Civil Disobedience And Thoreau's Analysis

871 Words4 Pages
“Shower what sufferings you like upon us, we will calmly endure all and not hurt a hair of your body. We will gladly die and will not so much as touch you. But so long as there is yet life in these our bones, we will never comply with your arbitrary laws” (Gandhi). This quote from On Civil Disobedience shows the consensus in concepts between Henry David Thoreau, Martin Luther King Jr, and Mohandas K. Gandhi because the primary concept of Thoreau’s writing, Civil Disobedience, is that if the government does something a citizen does not agree with, they do not need to follow that law. Henry David Thoreau’s Civil Disobedience is a writing about the dishonesty and dishonor of the American government, both Martin Luther King Jr, and Mohandas K.…show more content…
This statement is false because Thoreau urged his readers to not follow laws that they disagree with, thus giving them more freedom by not allowing the government to control them. The idea that these writers fight for the freedom of individuals in their writings is shown in Civil Disobedience when Thoreau writes, “Carried out, it finally amounts to this, which also I believe: ‘That government is best which governs not at all’; and when men are prepared for it, that will be the kind of government which they will have” (Thoreau). This selection from Civil Disobedience shows that Thoreau is telling his readers that to achieve individual freedom, they must not follow the laws of the government that they disagree with. In On Civil Disobedience, Gandhi shows his conformity with Thoreau’s idea of individual freedom when he writes, “You are our sovereign, our Government, only so long as we consider ourselves your subjects. When we are not subjects, you are not the sovereign either” (Gandhi). This shows the idea of individual freedom because it shows the readers that in order to be free from government, they only need to consider themselves as an individual not part of a government, and not following the laws of that government. Both of these writers fight for the freedom of the individual to reach civil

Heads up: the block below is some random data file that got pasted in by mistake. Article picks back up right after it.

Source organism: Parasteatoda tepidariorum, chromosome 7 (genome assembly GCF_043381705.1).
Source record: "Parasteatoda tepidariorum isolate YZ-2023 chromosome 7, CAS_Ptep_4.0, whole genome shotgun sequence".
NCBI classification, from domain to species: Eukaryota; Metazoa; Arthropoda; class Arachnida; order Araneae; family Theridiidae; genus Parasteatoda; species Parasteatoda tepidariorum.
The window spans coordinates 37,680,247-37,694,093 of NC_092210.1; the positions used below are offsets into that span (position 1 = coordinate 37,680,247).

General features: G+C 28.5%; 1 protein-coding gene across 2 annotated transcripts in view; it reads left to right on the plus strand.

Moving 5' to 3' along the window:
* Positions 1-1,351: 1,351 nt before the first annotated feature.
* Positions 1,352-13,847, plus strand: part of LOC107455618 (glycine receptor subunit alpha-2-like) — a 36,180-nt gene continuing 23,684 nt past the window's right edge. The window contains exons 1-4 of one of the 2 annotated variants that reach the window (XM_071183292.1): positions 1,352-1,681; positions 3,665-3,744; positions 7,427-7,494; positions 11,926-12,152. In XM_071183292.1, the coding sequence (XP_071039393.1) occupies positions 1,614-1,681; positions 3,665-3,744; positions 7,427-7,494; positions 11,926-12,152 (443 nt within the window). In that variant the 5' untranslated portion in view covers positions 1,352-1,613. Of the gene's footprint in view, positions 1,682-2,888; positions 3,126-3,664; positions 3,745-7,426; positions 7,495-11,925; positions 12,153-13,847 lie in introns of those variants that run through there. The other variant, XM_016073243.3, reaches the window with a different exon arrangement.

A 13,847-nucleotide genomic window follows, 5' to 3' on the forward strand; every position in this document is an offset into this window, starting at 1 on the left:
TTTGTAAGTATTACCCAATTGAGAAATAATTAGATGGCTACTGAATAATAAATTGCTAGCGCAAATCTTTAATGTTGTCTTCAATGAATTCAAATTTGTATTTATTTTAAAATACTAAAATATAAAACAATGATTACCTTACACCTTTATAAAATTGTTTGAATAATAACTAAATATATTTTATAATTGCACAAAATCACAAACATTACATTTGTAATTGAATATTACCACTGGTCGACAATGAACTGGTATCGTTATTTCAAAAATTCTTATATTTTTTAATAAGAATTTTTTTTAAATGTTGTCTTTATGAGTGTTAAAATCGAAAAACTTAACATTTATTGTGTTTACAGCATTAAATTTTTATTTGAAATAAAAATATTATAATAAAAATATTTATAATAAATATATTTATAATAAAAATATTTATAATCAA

More about Civil Disobedience And Thoreau's Analysis

      Open Document